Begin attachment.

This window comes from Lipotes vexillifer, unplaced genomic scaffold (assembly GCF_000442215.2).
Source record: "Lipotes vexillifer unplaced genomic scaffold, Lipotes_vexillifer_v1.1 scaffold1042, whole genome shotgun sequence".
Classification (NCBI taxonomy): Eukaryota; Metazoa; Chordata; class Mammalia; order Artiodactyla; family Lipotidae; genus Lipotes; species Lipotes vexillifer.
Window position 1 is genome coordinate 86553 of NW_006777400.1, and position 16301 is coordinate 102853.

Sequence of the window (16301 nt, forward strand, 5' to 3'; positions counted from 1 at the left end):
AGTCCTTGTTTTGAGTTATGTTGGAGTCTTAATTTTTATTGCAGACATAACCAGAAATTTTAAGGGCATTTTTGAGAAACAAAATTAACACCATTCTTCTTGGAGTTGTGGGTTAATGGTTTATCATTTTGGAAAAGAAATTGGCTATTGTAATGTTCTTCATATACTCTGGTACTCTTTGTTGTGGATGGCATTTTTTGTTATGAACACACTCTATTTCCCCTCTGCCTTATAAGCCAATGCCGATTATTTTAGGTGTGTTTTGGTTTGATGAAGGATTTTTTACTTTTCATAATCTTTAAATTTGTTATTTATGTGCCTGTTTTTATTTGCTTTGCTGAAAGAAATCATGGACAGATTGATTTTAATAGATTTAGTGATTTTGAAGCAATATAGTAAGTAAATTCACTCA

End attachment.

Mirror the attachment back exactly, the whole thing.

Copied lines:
This window comes from Lipotes vexillifer, unplaced genomic scaffold (assembly GCF_000442215.2).
Source record: "Lipotes vexillifer unplaced genomic scaffold, Lipotes_vexillifer_v1.1 scaffold1042, whole genome shotgun sequence".
Classification (NCBI taxonomy): Eukaryota; Metazoa; Chordata; class Mammalia; order Artiodactyla; family Lipotidae; genus Lipotes; species Lipotes vexillifer.
Window position 1 is genome coordinate 86553 of NW_006777400.1, and position 16301 is coordinate 102853.

Sequence of the window (16301 nt, forward strand, 5' to 3'; positions counted from 1 at the left end):
AGTCCTTGTTTTGAGTTATGTTGGAGTCTTAATTTTTATTGCAGACATAACCAGAAATTTTAAGGGCATTTTTGAGAAACAAAATTAACACCATTCTTCTTGGAGTTGTGGGTTAATGGTTTATCATTTTGGAAAAGAAATTGGCTATTGTAATGTTCTTCATATACTCTGGTACTCTTTGTTGTGGATGGCATTTTTTGTTATGAACACACTCTATTTCCCCTCTGCCTTATAAGCCAATGCCGATTATTTTAGGTGTGTTTTGGTTTGATGAAGGATTTTTTACTTTTCATAATCTTTAAATTTGTTATTTATGTGCCTGTTTTTATTTGCTTTGCTGAAAGAAATCATGGACAGATTGATTTTAATAGATTTAGTGATTTTGAAGCAATATAGTAAGTAAATTCACTCA